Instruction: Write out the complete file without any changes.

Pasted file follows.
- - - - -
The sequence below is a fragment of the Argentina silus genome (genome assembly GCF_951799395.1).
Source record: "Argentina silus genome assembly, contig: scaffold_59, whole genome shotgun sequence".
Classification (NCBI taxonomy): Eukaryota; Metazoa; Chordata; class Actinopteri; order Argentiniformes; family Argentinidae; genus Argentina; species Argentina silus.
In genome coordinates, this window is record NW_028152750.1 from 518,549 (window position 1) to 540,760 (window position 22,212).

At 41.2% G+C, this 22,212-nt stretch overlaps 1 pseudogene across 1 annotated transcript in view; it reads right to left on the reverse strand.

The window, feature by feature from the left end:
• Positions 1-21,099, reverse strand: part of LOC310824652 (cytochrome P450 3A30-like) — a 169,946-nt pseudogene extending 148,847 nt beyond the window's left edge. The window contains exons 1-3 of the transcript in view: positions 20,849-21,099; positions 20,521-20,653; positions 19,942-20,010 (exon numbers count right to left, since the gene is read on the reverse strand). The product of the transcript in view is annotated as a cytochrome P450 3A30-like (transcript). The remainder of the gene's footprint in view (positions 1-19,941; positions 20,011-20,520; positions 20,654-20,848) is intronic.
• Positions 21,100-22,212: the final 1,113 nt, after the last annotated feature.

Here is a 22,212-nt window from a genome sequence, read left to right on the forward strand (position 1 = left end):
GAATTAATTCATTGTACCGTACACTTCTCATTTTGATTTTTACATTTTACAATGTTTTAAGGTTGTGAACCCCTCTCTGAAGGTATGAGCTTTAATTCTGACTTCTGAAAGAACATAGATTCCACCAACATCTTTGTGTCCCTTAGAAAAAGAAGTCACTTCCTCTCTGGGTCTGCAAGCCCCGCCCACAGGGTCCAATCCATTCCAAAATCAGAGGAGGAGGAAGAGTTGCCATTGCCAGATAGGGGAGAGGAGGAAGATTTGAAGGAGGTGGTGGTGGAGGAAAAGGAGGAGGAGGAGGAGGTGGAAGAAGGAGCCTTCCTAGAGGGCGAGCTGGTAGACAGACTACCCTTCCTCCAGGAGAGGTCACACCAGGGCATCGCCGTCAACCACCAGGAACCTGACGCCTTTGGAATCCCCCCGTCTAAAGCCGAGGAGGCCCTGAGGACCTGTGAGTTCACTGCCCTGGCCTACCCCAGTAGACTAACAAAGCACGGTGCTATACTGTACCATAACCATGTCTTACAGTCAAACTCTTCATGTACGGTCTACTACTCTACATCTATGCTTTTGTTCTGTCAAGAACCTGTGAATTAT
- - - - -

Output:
The sequence below is a fragment of the Argentina silus genome (genome assembly GCF_951799395.1).
Source record: "Argentina silus genome assembly, contig: scaffold_59, whole genome shotgun sequence".
Classification (NCBI taxonomy): Eukaryota; Metazoa; Chordata; class Actinopteri; order Argentiniformes; family Argentinidae; genus Argentina; species Argentina silus.
In genome coordinates, this window is record NW_028152750.1 from 518,549 (window position 1) to 540,760 (window position 22,212).

At 41.2% G+C, this 22,212-nt stretch overlaps 1 pseudogene across 1 annotated transcript in view; it reads right to left on the reverse strand.

The window, feature by feature from the left end:
• Positions 1-21,099, reverse strand: part of LOC310824652 (cytochrome P450 3A30-like) — a 169,946-nt pseudogene extending 148,847 nt beyond the window's left edge. The window contains exons 1-3 of the transcript in view: positions 20,849-21,099; positions 20,521-20,653; positions 19,942-20,010 (exon numbers count right to left, since the gene is read on the reverse strand). The product of the transcript in view is annotated as a cytochrome P450 3A30-like (transcript). The remainder of the gene's footprint in view (positions 1-19,941; positions 20,011-20,520; positions 20,654-20,848) is intronic.
• Positions 21,100-22,212: the final 1,113 nt, after the last annotated feature.

Here is a 22,212-nt window from a genome sequence, read left to right on the forward strand (position 1 = left end):
GAATTAATTCATTGTACCGTACACTTCTCATTTTGATTTTTACATTTTACAATGTTTTAAGGTTGTGAACCCCTCTCTGAAGGTATGAGCTTTAATTCTGACTTCTGAAAGAACATAGATTCCACCAACATCTTTGTGTCCCTTAGAAAAAGAAGTCACTTCCTCTCTGGGTCTGCAAGCCCCGCCCACAGGGTCCAATCCATTCCAAAATCAGAGGAGGAGGAAGAGTTGCCATTGCCAGATAGGGGAGAGGAGGAAGATTTGAAGGAGGTGGTGGTGGAGGAAAAGGAGGAGGAGGAGGAGGTGGAAGAAGGAGCCTTCCTAGAGGGCGAGCTGGTAGACAGACTACCCTTCCTCCAGGAGAGGTCACACCAGGGCATCGCCGTCAACCACCAGGAACCTGACGCCTTTGGAATCCCCCCGTCTAAAGCCGAGGAGGCCCTGAGGACCTGTGAGTTCACTGCCCTGGCCTACCCCAGTAGACTAACAAAGCACGGTGCTATACTGTACCATAACCATGTCTTACAGTCAAACTCTTCATGTACGGTCTACTACTCTACATCTATGCTTTTGTTCTGTCAAGAACCTGTGAATTAT